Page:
Luna Luna’s resuscitation became a reality in 2022, when Drake’s entertainment firm DreamCrew acquired the Luna Luna assets for an undisclosed sum from the philanthropic Stephen and Mary Birch Foundation. The project was brought to DreamCrew via creative director Michael Goldberg, who in 2019 says he stumbled across an article about the original park, and then spent the early days of the COVID-19 pandemic becoming increasingly obsessed.
“When Luna Luna first caught our attention, we knew we needed to be a driving force behind its resurrection,” read a statement from DreamCrew’s partner Anthony Gonzales. “Not only was this a once in a lifetime opportunity to rediscover a lost history and share the story with the world, but also gave us the ability to work with the most talented partners recreating the original vision, which still held so much untapped potential.”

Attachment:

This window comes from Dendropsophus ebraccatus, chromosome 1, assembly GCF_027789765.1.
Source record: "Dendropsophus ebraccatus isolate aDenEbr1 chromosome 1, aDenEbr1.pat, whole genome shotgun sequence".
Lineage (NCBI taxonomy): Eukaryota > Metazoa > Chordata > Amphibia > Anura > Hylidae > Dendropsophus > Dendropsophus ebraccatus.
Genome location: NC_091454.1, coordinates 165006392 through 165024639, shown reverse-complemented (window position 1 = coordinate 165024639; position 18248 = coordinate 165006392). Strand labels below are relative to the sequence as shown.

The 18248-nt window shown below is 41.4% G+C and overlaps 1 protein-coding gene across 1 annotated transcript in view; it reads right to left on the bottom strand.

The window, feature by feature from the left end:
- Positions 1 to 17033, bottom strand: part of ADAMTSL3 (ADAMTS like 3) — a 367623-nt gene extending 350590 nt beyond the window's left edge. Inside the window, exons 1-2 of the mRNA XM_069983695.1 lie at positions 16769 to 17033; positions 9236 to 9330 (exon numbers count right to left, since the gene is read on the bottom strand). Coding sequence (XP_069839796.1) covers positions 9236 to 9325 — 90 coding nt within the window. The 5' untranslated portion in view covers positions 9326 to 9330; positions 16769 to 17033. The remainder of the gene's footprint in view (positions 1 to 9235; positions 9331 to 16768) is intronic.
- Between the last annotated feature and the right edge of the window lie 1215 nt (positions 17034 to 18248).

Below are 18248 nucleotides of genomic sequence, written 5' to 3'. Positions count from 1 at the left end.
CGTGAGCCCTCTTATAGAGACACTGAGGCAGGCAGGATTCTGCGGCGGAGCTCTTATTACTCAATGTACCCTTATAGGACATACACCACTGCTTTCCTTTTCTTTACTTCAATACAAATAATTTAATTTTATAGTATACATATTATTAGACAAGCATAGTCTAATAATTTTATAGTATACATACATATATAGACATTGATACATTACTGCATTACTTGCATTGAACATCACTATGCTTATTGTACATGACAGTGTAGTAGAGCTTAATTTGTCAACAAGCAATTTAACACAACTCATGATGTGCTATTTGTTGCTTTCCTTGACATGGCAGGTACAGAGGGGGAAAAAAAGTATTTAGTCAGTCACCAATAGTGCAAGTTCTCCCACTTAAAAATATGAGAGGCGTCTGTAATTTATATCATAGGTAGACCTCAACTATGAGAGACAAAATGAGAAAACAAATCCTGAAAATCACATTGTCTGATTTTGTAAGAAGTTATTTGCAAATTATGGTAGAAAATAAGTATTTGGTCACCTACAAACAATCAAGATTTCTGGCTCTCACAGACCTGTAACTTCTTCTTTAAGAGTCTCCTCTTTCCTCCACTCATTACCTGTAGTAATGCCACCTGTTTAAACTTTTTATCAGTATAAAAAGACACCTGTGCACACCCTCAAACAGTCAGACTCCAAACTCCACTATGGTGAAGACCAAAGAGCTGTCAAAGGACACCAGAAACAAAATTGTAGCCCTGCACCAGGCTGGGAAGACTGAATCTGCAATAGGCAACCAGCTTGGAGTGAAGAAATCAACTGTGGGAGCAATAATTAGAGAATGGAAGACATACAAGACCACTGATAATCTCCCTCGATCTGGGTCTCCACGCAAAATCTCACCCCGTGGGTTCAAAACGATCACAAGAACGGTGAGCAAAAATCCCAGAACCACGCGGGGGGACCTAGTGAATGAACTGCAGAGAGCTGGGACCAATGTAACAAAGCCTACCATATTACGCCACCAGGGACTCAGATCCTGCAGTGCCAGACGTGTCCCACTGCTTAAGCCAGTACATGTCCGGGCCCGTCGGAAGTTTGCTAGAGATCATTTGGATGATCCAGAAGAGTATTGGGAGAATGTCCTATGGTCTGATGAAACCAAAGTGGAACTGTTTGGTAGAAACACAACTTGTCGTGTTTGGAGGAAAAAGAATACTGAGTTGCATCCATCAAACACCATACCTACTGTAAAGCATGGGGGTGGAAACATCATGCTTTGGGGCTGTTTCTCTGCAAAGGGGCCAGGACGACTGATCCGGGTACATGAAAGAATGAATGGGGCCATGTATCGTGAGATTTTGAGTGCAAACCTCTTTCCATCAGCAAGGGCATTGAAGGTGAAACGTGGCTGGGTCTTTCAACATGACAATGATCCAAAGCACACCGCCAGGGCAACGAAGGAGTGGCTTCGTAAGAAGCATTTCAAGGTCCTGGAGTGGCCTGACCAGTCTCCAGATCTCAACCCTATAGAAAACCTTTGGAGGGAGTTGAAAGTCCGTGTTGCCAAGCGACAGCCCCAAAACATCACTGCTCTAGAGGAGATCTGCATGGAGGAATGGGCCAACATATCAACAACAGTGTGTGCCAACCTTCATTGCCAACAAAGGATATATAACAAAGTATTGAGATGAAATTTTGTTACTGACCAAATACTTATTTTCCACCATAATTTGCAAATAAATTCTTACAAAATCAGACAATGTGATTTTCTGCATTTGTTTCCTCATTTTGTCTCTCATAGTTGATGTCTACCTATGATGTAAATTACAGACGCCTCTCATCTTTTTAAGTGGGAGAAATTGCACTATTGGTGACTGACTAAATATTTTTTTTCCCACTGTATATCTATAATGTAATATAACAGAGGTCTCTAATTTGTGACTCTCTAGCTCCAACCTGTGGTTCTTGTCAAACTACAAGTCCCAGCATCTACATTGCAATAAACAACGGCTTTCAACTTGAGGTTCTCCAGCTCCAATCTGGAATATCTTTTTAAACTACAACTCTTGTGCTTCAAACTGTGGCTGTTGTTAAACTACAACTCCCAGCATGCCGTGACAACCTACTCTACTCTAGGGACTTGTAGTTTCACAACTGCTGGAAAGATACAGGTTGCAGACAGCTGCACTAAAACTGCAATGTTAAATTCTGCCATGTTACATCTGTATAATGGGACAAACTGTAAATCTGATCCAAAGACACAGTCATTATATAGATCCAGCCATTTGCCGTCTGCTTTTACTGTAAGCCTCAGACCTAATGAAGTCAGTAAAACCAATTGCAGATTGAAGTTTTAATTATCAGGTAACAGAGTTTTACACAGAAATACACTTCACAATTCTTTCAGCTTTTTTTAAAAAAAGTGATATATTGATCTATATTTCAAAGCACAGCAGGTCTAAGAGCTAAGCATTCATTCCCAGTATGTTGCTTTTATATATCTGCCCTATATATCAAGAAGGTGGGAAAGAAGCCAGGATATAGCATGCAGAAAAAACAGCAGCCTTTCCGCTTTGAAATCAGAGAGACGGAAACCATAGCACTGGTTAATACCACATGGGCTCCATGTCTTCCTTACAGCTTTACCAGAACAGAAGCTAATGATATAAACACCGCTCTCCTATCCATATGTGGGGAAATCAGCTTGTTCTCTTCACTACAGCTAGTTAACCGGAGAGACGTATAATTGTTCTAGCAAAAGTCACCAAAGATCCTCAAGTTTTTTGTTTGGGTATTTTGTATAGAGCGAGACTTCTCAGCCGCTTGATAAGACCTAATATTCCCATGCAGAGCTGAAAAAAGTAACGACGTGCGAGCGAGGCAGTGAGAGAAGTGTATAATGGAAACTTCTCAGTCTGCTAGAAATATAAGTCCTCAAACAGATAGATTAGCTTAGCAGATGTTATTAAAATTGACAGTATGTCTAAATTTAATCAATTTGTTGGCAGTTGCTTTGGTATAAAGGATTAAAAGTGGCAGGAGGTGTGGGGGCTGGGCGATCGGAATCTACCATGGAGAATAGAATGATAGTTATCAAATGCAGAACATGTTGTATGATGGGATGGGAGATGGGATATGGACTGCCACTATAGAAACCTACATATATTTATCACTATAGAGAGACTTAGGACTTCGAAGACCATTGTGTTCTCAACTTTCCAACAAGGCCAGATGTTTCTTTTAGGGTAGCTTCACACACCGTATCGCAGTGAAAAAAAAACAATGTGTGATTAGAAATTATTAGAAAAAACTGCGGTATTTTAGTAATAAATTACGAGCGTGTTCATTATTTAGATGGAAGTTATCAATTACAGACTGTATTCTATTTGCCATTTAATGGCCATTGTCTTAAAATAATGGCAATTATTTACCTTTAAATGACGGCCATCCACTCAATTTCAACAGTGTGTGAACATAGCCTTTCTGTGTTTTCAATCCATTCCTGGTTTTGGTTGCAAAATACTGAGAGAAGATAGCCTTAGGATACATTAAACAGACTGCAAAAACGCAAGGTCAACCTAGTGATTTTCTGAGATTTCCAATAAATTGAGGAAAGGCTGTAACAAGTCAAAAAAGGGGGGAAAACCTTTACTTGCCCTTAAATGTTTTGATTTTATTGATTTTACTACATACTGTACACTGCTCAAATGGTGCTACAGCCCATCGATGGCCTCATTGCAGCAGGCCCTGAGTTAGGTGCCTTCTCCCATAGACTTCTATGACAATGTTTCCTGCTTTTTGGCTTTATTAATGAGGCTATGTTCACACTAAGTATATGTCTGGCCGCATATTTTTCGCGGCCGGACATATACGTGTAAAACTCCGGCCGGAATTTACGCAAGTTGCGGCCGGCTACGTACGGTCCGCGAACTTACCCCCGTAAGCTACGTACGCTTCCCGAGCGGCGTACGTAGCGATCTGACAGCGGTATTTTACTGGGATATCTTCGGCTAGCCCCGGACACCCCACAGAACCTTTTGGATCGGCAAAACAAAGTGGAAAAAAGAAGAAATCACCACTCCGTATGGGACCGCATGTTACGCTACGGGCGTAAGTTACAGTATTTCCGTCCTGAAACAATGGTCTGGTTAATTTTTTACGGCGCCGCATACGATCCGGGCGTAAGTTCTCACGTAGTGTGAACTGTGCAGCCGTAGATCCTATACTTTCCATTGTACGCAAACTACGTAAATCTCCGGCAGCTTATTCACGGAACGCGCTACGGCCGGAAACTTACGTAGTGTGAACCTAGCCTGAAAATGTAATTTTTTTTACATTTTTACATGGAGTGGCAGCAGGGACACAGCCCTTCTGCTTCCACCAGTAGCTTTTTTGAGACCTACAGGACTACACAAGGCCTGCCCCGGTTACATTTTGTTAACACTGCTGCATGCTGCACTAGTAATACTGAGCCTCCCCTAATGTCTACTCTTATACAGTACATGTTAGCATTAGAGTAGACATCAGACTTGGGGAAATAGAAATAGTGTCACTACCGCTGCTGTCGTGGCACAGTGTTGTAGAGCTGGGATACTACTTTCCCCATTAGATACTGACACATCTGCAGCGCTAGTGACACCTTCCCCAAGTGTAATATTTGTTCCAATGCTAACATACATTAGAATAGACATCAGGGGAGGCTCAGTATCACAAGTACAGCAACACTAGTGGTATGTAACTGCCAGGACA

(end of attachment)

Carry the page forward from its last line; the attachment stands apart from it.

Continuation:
But there were hurdles beyond just finding a buyer wealthy enough and interested in the project. Luna Luna was sitting in shipping containers in the small town of Nocona, Texas, and partners art attorney Daniel McClean and creative entrepreneur Justin Wills note that the Birch Foundation wanted a commitment to buy the entirety of the collection with relatively limited inspections.
“You’re driving along the road,” Wills says of his first trip to Nocona, “and from the side of the road you could see the shipping containers hiding in plain site. The ones with infrastructure in them were under an awning,” and some of the art pieces were residing in a metal barn.
McClean remembers seeing about three containers in 2018, a fraction of the entire exhibition. “It was enough to make me totally addicted,” he says.